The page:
From Where I Sit – Adapt Graciously

For at least 40 years, I was a daily reader of the Edmonton Journal. It wasn’t part of a morning ritual with coffee and croissant, because we had to pick it up from a convenience store in Andrew. There’s no door-to-door delivery when you live in the boonies.

Most days, reading it was the last thing I did before bed, sitting in my favourite chair in front of the TV with the paper spread out before me on a small table. If I had been busy, there might have been an accumulation of newspapers to read. But I read them all. In order. I needed to keep the story thread of the comics, oh, and life-altering current events too, in chronology.

And even though the content of the paper sometimes raised my blood pressure or had me shaking my head in disbelief, I found a calm in the process of carving out this time for me.

Reading the newspaper so late in the day meant that by then I had heard any really big news on the radio or TV or through word-of-mouth. Today, 24-hour TV news stations and real-time feeds allow us to see news happening, and anyone with a phone and a Twitter or Facebook account can be a reporter. It has largely replaced the water cooler methodology of communication.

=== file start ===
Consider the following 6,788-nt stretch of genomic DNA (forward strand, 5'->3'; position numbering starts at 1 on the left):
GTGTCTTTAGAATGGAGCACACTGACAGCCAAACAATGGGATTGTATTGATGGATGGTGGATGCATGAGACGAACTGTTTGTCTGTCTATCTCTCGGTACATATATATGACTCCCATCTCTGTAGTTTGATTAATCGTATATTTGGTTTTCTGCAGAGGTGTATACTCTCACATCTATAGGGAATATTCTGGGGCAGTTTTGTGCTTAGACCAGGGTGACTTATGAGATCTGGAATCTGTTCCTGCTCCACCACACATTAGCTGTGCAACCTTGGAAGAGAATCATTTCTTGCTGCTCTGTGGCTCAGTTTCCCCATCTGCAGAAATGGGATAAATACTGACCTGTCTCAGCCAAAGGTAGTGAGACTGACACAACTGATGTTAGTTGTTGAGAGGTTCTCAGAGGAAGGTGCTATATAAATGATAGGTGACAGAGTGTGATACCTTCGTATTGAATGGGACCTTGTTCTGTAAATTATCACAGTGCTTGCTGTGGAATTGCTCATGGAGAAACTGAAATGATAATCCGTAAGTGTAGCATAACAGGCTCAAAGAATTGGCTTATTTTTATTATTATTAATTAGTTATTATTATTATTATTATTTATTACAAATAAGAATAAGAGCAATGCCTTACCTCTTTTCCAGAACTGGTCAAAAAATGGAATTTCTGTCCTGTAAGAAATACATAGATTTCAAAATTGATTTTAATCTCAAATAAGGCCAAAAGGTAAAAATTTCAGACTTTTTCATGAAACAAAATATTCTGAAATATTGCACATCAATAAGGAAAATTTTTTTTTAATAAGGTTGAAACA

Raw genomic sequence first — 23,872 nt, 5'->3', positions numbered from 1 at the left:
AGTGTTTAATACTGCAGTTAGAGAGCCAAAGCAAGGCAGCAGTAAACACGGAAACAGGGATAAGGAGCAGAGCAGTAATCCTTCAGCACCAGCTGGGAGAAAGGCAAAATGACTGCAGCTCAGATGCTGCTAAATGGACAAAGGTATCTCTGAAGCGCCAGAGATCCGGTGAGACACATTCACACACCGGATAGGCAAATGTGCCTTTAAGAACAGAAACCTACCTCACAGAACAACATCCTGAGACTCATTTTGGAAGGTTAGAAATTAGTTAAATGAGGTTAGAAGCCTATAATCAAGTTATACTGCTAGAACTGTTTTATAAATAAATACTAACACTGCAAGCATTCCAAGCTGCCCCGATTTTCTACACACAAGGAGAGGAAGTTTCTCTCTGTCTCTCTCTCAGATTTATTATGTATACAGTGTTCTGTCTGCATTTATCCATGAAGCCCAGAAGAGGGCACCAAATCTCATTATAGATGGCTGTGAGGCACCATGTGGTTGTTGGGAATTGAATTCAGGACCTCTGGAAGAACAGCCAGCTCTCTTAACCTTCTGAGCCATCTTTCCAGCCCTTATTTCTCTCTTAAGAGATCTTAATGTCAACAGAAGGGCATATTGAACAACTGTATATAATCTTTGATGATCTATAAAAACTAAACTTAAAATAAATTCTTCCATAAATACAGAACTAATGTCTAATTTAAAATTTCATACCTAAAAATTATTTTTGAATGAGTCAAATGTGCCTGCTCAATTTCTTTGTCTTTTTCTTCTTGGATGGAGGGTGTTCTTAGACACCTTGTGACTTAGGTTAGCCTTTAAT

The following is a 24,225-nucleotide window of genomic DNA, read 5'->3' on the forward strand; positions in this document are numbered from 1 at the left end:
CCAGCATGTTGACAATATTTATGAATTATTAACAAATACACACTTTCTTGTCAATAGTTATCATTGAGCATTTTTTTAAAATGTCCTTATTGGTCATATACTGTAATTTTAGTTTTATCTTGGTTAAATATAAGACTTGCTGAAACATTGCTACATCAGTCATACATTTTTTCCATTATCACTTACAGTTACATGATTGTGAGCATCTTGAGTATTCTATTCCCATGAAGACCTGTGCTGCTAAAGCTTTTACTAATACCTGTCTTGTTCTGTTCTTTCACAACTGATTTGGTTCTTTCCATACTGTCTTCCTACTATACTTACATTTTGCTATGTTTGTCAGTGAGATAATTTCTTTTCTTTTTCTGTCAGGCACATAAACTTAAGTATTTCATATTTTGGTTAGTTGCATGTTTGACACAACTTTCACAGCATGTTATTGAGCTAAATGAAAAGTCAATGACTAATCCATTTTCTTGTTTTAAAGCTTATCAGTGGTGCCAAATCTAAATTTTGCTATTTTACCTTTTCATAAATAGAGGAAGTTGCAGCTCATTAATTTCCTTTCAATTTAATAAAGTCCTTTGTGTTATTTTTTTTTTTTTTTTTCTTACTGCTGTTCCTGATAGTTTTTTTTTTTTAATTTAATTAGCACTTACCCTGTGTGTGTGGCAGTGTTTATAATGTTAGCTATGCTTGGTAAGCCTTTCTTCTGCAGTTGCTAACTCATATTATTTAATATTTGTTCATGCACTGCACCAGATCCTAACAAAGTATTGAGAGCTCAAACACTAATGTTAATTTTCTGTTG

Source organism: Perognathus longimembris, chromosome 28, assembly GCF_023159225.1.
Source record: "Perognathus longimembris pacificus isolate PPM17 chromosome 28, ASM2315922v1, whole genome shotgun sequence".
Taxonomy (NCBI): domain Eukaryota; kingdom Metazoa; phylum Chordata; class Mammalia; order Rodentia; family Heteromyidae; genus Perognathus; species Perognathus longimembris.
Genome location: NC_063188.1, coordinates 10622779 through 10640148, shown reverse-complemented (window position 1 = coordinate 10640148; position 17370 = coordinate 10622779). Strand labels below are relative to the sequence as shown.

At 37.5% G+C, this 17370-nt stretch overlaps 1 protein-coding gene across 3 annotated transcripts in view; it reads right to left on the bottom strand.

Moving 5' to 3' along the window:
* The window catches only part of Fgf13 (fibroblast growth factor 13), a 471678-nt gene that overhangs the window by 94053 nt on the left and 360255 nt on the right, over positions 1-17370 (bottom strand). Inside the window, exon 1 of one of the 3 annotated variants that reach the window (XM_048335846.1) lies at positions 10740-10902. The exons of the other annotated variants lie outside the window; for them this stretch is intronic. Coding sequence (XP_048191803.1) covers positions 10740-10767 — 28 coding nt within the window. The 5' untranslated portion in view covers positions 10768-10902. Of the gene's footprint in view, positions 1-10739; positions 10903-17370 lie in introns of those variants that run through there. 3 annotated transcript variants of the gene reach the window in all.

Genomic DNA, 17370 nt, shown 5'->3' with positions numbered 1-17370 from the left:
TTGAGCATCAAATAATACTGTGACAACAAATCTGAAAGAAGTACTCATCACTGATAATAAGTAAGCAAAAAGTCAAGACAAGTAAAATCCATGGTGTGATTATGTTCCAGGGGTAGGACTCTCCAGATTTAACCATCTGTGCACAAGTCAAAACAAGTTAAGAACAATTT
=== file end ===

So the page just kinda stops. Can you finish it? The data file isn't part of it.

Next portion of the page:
This instant ?news? isn’t always reliable or balanced or fair or even true. It doesn’t have the advantage of professional writers, who use research, context, and sober second thought to get it right. And while there is delay in any print medium, there is also time and space to give a story or an issue the background or follow-up it needs.

I never read every word, cover to cover, but I did rip out a lot of items for reference or to share with someone else. I’d set a particularly good cartoon in Roy’s spot at the table. I tore out obituaries and saved items with practical how-to information.

So several months ago when I was told I could no longer subscribe to the Journal, I was upset. For a few months the storekeeper saved a paper for me from his daily inventory. The daily price was about triple what I had been paying as a subscriber, but we bit the bullet and paid. Then the shopkeeper had a falling out with the delivery guy and stopped carrying the paper altogether.

I’m in withdrawal. Past attempts at finding something on the Journal website have been incredibly frustrating; too much ?noise? to wade through to get where I want to go. Buying the occasional newsstand copy just reminds me of what I’m missing.

Looks like yet again I need to adapt graciously to what is, from where I sit.

Hazel Anaka’s first novel is Lucky Dog. Visit her website for more information or follow her on Twitter @anakawrites.

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